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FLoC and WordPress – Everything You Need to Know

FLoC and WordPress

You might not be aware of it when you first start using WordPress, but the moment your WordPress website goes online, you become a part of a large community. You could be using WordPress for affiliate marketing, your very own WooCommerce store, or to start a fashion blog – it doesn’t matter. When you have a website, you become responsible for keeping it safe and secure for your visitors, and that often means looking for signals from the core CMS developer.

The question of Google’s FLoC – Federated Learning of Cohorts – and its security implications have been discussed within the WordPress community and beyond. In case you’ve heard about this Google-developed substitute for third-party cookies, but you’re not sure what to make of it, don’t worry. We’ll try to get you up to date on the topic as soon as possible.

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The Problem with Cookies

The Problem with Cookies

The story about FLoC, WordPress, and how it affects everyone’s online activity starts with the deliciously named cookie – a small file nestled in the browser containing some useful information. Cookies help YouTube recommend videos to you, and keep the shopping cart in an online store you visit consistent while you browse around. Useful little things, those cookies.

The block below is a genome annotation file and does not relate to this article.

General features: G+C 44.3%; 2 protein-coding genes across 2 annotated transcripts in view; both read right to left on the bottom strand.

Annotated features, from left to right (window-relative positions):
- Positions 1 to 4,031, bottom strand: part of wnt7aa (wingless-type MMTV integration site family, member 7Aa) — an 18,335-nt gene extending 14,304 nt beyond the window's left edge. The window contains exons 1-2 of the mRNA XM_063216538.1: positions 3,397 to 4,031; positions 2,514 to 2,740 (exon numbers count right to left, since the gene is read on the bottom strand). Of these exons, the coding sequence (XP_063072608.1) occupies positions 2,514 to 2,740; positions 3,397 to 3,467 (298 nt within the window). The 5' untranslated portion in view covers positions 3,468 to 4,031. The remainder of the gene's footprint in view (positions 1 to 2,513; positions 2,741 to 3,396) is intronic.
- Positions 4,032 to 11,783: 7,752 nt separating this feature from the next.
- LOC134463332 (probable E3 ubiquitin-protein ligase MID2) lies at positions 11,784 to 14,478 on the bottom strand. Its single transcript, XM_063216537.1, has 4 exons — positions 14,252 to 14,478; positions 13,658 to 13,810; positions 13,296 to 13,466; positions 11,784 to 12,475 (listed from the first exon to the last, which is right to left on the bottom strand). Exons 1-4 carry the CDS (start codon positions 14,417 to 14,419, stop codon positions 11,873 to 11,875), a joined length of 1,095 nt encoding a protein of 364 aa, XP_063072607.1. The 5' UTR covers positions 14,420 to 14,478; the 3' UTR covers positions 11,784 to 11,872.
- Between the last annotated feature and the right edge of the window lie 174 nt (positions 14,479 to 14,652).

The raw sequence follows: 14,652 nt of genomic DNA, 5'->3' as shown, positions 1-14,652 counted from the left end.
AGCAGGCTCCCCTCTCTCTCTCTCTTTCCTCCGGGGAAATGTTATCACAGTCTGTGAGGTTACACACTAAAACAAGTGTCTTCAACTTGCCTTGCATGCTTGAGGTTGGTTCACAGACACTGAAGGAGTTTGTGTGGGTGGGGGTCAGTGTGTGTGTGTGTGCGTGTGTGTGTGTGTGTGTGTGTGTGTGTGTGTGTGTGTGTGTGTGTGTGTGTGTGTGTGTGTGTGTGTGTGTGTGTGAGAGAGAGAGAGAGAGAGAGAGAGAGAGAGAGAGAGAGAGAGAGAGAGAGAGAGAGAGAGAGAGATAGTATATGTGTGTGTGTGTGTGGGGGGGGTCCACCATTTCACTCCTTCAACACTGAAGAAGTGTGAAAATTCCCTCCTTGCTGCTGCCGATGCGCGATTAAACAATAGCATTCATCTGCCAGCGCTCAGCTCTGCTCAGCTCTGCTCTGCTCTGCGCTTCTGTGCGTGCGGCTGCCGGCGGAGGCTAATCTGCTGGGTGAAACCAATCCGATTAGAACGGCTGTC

Some of them indeed are. But others don’t help you as much as they help people who want to sell stuff to you. Those useful cookies, the ones that let websites have all those nice features like cart permanence and the ability to stay logged in, are first-party cookies. The websites you visit create them and place them on your computer.

The bad cookies, the ones that show you ads about the things you’ve searched for online just hours ago, are third-party cookies. They aren’t created by the website you’re visiting, but by advertisers who use them to gather a lot of information about you and your online activity. As you browse the web, these cookies interact with trackers to collect data points, which are then used to serve ads to you.

While you might have some control over whether you want this data to be collected or not, the routine invasion of privacy that comes with third-party cookies and the possibility for security issues were big enough to put third-party cookies on the watchlist of many different organizations.

Governments are looking into them, with the EU leading the charge. Privacy advocates and researchers have been even more vocal. Companies such as Apple and foundations such as Mozilla have enabled third-party cookie blocking in their web browser, too. In 2019, Google decided to join in on the effort.

Google’s Response and FLoC

Google’s Response and FLoC

When it comes to tracking, displaying ads, and browsers, Google has a unique position because it, or its parent company, has its fingers in all of the above. Google dominates the browser market with Chrome. It dominates the digital advertising market with Google Ads. Thanks to its search engine it always has places to display ads, and it can gather data points on its users like very few other companies – or maybe even none other.